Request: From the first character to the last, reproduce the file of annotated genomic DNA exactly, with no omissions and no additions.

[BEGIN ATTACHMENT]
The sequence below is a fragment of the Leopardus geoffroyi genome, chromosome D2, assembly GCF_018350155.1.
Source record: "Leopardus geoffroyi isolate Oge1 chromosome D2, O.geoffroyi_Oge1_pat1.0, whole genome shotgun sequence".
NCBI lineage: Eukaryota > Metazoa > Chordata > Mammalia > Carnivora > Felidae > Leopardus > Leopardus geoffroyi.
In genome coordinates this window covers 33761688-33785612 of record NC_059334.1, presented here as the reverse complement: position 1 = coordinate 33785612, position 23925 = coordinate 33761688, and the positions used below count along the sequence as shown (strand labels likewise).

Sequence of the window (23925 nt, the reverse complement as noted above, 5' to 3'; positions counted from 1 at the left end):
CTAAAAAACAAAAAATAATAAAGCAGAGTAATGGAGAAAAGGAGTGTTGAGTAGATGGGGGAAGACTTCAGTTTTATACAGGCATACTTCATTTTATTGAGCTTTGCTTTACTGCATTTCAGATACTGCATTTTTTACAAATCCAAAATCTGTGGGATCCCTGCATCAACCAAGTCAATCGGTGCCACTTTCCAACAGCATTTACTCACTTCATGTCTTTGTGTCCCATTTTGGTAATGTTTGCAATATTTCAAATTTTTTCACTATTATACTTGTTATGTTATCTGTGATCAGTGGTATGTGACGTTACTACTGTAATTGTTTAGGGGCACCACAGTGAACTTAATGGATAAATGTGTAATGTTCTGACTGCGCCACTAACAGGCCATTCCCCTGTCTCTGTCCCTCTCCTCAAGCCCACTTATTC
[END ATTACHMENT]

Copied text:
The sequence below is a fragment of the Leopardus geoffroyi genome, chromosome D2, assembly GCF_018350155.1.
Source record: "Leopardus geoffroyi isolate Oge1 chromosome D2, O.geoffroyi_Oge1_pat1.0, whole genome shotgun sequence".
NCBI lineage: Eukaryota > Metazoa > Chordata > Mammalia > Carnivora > Felidae > Leopardus > Leopardus geoffroyi.
In genome coordinates this window covers 33761688-33785612 of record NC_059334.1, presented here as the reverse complement: position 1 = coordinate 33785612, position 23925 = coordinate 33761688, and the positions used below count along the sequence as shown (strand labels likewise).

Sequence of the window (23925 nt, the reverse complement as noted above, 5' to 3'; positions counted from 1 at the left end):
CTAAAAAACAAAAAATAATAAAGCAGAGTAATGGAGAAAAGGAGTGTTGAGTAGATGGGGGAAGACTTCAGTTTTATACAGGCATACTTCATTTTATTGAGCTTTGCTTTACTGCATTTCAGATACTGCATTTTTTACAAATCCAAAATCTGTGGGATCCCTGCATCAACCAAGTCAATCGGTGCCACTTTCCAACAGCATTTACTCACTTCATGTCTTTGTGTCCCATTTTGGTAATGTTTGCAATATTTCAAATTTTTTCACTATTATACTTGTTATGTTATCTGTGATCAGTGGTATGTGACGTTACTACTGTAATTGTTTAGGGGCACCACAGTGAACTTAATGGATAAATGTGTAATGTTCTGACTGCGCCACTAACAGGCCATTCCCCTGTCTCTGTCCCTCTCCTCAAGCCCACTTATTC